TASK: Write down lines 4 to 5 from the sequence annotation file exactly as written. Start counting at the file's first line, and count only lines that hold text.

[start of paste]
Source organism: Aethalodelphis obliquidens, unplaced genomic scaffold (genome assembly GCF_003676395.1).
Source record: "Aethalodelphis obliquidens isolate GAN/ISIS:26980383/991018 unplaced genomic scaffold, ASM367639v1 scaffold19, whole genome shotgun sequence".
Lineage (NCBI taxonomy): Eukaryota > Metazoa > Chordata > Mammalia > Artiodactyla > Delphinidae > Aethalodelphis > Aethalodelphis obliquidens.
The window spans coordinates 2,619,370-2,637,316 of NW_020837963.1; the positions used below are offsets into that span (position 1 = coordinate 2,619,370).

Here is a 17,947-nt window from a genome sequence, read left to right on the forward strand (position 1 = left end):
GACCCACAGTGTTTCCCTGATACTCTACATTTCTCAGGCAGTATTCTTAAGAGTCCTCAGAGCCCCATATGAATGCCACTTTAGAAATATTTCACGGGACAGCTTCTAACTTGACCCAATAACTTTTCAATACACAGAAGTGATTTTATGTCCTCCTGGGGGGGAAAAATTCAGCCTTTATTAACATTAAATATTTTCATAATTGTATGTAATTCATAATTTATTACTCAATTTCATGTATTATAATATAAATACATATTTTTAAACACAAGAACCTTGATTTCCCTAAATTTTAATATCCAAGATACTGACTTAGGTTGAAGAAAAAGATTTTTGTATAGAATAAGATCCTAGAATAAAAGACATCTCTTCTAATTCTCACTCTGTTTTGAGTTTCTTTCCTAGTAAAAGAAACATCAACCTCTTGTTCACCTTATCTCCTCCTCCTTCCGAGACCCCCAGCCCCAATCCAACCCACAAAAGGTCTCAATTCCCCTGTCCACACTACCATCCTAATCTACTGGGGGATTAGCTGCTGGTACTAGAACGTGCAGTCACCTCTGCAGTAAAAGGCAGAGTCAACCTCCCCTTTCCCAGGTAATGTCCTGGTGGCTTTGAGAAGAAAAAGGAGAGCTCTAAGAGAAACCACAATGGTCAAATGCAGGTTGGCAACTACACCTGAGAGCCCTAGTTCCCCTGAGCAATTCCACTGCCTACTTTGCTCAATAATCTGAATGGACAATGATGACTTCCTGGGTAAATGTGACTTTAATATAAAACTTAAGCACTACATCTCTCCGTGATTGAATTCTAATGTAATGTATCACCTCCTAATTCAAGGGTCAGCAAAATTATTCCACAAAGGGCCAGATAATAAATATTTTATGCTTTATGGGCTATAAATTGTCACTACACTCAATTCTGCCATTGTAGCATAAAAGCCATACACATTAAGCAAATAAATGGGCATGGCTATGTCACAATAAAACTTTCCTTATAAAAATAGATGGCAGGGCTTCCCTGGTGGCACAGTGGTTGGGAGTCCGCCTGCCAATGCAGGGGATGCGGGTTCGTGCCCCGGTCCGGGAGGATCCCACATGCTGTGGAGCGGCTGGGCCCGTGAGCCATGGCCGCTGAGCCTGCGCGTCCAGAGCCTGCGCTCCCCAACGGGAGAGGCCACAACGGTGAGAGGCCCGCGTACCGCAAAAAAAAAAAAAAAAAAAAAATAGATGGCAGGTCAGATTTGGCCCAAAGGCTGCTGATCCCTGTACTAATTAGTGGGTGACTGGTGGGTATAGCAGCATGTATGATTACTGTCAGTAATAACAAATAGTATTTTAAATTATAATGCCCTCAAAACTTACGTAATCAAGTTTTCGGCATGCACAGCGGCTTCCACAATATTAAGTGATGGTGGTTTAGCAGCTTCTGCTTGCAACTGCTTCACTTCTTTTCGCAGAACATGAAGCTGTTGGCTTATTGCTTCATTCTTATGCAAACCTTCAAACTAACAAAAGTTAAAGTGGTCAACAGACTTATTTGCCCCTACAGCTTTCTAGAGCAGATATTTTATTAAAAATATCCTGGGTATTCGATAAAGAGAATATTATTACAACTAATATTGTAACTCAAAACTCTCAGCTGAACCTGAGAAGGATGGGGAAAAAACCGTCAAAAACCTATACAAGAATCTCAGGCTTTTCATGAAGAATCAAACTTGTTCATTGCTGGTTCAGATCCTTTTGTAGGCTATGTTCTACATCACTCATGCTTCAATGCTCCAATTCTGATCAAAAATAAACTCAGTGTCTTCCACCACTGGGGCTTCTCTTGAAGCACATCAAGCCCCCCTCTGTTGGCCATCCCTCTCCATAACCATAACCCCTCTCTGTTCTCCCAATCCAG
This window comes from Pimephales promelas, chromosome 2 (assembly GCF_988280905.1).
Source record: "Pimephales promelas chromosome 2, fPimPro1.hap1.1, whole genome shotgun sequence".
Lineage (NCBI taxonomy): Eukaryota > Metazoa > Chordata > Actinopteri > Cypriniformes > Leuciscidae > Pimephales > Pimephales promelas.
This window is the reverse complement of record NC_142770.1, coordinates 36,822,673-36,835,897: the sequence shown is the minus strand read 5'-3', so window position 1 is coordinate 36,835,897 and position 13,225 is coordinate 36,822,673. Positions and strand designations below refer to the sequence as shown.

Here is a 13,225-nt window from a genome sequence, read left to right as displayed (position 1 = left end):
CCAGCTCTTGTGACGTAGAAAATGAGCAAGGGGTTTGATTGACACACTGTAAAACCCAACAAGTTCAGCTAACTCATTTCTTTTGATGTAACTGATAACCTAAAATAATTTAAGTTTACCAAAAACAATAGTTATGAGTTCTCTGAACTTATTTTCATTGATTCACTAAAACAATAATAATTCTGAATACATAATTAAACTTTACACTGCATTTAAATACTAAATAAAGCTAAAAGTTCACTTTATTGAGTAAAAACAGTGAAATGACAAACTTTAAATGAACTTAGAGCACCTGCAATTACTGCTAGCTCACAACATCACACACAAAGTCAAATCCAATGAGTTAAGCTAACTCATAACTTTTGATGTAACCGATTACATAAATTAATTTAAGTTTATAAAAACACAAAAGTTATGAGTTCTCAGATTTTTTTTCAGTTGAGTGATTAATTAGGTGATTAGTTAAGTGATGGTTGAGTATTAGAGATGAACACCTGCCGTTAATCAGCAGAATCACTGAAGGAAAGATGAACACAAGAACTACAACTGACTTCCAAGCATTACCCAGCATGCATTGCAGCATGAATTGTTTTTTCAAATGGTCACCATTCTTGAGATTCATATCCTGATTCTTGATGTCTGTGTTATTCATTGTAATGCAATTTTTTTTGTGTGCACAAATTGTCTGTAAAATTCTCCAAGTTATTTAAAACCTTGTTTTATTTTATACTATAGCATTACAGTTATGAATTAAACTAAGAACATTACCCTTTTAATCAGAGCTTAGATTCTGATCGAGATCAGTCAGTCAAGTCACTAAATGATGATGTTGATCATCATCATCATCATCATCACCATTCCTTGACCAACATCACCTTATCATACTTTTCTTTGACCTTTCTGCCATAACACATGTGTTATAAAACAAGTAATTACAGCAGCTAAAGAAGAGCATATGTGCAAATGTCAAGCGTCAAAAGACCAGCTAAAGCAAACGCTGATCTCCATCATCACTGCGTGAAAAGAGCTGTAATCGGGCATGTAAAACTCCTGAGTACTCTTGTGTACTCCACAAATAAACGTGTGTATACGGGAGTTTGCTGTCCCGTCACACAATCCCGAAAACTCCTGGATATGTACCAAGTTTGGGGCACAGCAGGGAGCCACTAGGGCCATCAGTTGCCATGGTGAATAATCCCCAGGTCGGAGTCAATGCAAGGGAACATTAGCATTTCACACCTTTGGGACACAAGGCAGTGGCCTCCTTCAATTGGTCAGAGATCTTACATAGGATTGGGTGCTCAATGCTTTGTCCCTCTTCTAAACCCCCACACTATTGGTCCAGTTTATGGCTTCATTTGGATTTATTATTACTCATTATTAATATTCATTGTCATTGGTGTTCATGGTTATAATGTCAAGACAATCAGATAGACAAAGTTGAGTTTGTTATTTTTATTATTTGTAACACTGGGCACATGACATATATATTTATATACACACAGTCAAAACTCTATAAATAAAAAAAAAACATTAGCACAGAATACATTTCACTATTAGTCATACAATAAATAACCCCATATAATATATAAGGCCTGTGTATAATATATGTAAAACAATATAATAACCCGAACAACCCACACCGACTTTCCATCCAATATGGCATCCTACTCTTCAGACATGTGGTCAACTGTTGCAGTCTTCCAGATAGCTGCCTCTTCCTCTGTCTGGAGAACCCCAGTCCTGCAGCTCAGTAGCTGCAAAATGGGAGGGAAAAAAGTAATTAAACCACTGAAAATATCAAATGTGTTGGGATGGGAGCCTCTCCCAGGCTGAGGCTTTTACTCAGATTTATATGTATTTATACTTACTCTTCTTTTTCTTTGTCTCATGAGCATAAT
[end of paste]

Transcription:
The window spans coordinates 2,619,370-2,637,316 of NW_020837963.1; the positions used below are offsets into that span (position 1 = coordinate 2,619,370).

Here is a 17,947-nt window from a genome sequence, read left to right on the forward strand (position 1 = left end):